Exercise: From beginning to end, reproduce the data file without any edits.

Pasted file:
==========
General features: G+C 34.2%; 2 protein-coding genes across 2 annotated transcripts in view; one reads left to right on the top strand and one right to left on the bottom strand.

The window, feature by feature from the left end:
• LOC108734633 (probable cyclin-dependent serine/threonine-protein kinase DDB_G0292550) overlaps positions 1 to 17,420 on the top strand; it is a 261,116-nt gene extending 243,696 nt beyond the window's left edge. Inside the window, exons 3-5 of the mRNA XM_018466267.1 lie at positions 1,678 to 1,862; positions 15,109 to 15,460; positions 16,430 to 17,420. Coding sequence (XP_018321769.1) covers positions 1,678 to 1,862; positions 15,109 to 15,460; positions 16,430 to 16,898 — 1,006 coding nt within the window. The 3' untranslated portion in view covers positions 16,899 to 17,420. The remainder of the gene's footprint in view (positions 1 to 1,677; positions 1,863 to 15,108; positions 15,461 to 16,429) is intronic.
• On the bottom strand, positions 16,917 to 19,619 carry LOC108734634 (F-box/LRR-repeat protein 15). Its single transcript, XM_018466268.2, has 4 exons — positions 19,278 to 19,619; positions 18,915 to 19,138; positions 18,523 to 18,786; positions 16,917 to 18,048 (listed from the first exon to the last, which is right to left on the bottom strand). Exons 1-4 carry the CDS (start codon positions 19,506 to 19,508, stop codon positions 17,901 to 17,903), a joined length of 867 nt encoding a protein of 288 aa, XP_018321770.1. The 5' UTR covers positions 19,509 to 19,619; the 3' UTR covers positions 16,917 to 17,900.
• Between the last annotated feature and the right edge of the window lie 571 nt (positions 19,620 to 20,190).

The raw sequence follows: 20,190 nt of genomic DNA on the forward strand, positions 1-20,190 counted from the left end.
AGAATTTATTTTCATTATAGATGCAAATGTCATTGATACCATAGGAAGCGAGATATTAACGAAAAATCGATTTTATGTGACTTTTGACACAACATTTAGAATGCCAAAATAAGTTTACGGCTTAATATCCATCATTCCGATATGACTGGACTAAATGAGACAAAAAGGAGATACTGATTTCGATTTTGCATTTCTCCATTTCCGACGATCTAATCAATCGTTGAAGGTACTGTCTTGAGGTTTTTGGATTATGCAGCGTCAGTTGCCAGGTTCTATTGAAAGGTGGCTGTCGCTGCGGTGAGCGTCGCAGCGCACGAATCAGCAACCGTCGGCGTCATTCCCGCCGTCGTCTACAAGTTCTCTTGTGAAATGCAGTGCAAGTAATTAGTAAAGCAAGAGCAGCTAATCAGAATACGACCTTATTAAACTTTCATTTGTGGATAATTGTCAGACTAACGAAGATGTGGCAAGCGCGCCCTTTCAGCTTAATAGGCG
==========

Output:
General features: G+C 34.2%; 2 protein-coding genes across 2 annotated transcripts in view; one reads left to right on the top strand and one right to left on the bottom strand.

The window, feature by feature from the left end:
• LOC108734633 (probable cyclin-dependent serine/threonine-protein kinase DDB_G0292550) overlaps positions 1 to 17,420 on the top strand; it is a 261,116-nt gene extending 243,696 nt beyond the window's left edge. Inside the window, exons 3-5 of the mRNA XM_018466267.1 lie at positions 1,678 to 1,862; positions 15,109 to 15,460; positions 16,430 to 17,420. Coding sequence (XP_018321769.1) covers positions 1,678 to 1,862; positions 15,109 to 15,460; positions 16,430 to 16,898 — 1,006 coding nt within the window. The 3' untranslated portion in view covers positions 16,899 to 17,420. The remainder of the gene's footprint in view (positions 1 to 1,677; positions 1,863 to 15,108; positions 15,461 to 16,429) is intronic.
• On the bottom strand, positions 16,917 to 19,619 carry LOC108734634 (F-box/LRR-repeat protein 15). Its single transcript, XM_018466268.2, has 4 exons — positions 19,278 to 19,619; positions 18,915 to 19,138; positions 18,523 to 18,786; positions 16,917 to 18,048 (listed from the first exon to the last, which is right to left on the bottom strand). Exons 1-4 carry the CDS (start codon positions 19,506 to 19,508, stop codon positions 17,901 to 17,903), a joined length of 867 nt encoding a protein of 288 aa, XP_018321770.1. The 5' UTR covers positions 19,509 to 19,619; the 3' UTR covers positions 16,917 to 17,900.
• Between the last annotated feature and the right edge of the window lie 571 nt (positions 19,620 to 20,190).

The raw sequence follows: 20,190 nt of genomic DNA on the forward strand, positions 1-20,190 counted from the left end.
AGAATTTATTTTCATTATAGATGCAAATGTCATTGATACCATAGGAAGCGAGATATTAACGAAAAATCGATTTTATGTGACTTTTGACACAACATTTAGAATGCCAAAATAAGTTTACGGCTTAATATCCATCATTCCGATATGACTGGACTAAATGAGACAAAAAGGAGATACTGATTTCGATTTTGCATTTCTCCATTTCCGACGATCTAATCAATCGTTGAAGGTACTGTCTTGAGGTTTTTGGATTATGCAGCGTCAGTTGCCAGGTTCTATTGAAAGGTGGCTGTCGCTGCGGTGAGCGTCGCAGCGCACGAATCAGCAACCGTCGGCGTCATTCCCGCCGTCGTCTACAAGTTCTCTTGTGAAATGCAGTGCAAGTAATTAGTAAAGCAAGAGCAGCTAATCAGAATACGACCTTATTAAACTTTCATTTGTGGATAATTGTCAGACTAACGAAGATGTGGCAAGCGCGCCCTTTCAGCTTAATAGGCG